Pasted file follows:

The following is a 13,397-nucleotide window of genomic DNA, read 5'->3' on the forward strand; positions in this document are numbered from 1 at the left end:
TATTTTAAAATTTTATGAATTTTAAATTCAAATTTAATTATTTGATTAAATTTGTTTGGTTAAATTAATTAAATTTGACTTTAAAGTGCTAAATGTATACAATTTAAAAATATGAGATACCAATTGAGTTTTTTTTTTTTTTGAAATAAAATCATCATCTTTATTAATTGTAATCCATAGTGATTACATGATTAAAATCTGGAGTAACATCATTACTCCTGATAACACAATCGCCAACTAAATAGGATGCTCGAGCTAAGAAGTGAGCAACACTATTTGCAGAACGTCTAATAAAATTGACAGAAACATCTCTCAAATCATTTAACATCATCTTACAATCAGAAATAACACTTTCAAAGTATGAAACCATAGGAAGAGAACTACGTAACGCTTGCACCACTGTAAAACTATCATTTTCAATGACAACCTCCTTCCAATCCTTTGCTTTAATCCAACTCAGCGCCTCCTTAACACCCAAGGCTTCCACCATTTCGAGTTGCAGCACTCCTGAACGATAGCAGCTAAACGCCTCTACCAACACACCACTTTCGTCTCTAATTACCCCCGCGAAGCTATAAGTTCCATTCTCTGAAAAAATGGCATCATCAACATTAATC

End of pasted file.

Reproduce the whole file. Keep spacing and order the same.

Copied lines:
The following is a 13,397-nucleotide window of genomic DNA, read 5'->3' on the forward strand; positions in this document are numbered from 1 at the left end:
TATTTTAAAATTTTATGAATTTTAAATTCAAATTTAATTATTTGATTAAATTTGTTTGGTTAAATTAATTAAATTTGACTTTAAAGTGCTAAATGTATACAATTTAAAAATATGAGATACCAATTGAGTTTTTTTTTTTTTTGAAATAAAATCATCATCTTTATTAATTGTAATCCATAGTGATTACATGATTAAAATCTGGAGTAACATCATTACTCCTGATAACACAATCGCCAACTAAATAGGATGCTCGAGCTAAGAAGTGAGCAACACTATTTGCAGAACGTCTAATAAAATTGACAGAAACATCTCTCAAATCATTTAACATCATCTTACAATCAGAAATAACACTTTCAAAGTATGAAACCATAGGAAGAGAACTACGTAACGCTTGCACCACTGTAAAACTATCATTTTCAATGACAACCTCCTTCCAATCCTTTGCTTTAATCCAACTCAGCGCCTCCTTAACACCCAAGGCTTCCACCATTTCGAGTTGCAGCACTCCTGAACGATAGCAGCTAAACGCCTCTACCAACACACCACTTTCGTCTCTAATTACCCCCGCGAAGCTATAAGTTCCATTCTCTGAAAAAATGGCATCATCAACATTAATC